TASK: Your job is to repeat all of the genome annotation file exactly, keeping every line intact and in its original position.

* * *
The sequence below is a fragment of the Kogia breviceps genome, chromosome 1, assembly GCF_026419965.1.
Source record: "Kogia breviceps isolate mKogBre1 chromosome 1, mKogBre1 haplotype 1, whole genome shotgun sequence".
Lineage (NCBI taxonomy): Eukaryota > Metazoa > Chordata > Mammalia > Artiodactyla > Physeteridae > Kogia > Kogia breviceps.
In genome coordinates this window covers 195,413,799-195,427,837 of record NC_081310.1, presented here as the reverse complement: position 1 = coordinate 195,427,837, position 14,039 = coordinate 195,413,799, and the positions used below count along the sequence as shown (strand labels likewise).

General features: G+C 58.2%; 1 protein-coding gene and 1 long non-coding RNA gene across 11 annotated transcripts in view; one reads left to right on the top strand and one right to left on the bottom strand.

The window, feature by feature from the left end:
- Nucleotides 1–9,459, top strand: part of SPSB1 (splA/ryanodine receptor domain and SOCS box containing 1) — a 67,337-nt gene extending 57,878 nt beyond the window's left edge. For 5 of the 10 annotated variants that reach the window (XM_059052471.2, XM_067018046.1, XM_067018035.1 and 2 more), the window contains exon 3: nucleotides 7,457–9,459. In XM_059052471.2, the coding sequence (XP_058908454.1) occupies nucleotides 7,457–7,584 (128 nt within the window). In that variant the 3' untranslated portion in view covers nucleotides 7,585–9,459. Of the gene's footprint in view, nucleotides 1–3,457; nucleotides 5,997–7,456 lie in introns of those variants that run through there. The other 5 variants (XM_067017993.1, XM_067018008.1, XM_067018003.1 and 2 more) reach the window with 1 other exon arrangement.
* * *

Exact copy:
The sequence below is a fragment of the Kogia breviceps genome, chromosome 1, assembly GCF_026419965.1.
Source record: "Kogia breviceps isolate mKogBre1 chromosome 1, mKogBre1 haplotype 1, whole genome shotgun sequence".
Lineage (NCBI taxonomy): Eukaryota > Metazoa > Chordata > Mammalia > Artiodactyla > Physeteridae > Kogia > Kogia breviceps.
In genome coordinates this window covers 195,413,799-195,427,837 of record NC_081310.1, presented here as the reverse complement: position 1 = coordinate 195,427,837, position 14,039 = coordinate 195,413,799, and the positions used below count along the sequence as shown (strand labels likewise).

General features: G+C 58.2%; 1 protein-coding gene and 1 long non-coding RNA gene across 11 annotated transcripts in view; one reads left to right on the top strand and one right to left on the bottom strand.

The window, feature by feature from the left end:
- Nucleotides 1–9,459, top strand: part of SPSB1 (splA/ryanodine receptor domain and SOCS box containing 1) — a 67,337-nt gene extending 57,878 nt beyond the window's left edge. For 5 of the 10 annotated variants that reach the window (XM_059052471.2, XM_067018046.1, XM_067018035.1 and 2 more), the window contains exon 3: nucleotides 7,457–9,459. In XM_059052471.2, the coding sequence (XP_058908454.1) occupies nucleotides 7,457–7,584 (128 nt within the window). In that variant the 3' untranslated portion in view covers nucleotides 7,585–9,459. Of the gene's footprint in view, nucleotides 1–3,457; nucleotides 5,997–7,456 lie in introns of those variants that run through there. The other 5 variants (XM_067017993.1, XM_067018008.1, XM_067018003.1 and 2 more) reach the window with 1 other exon arrangement.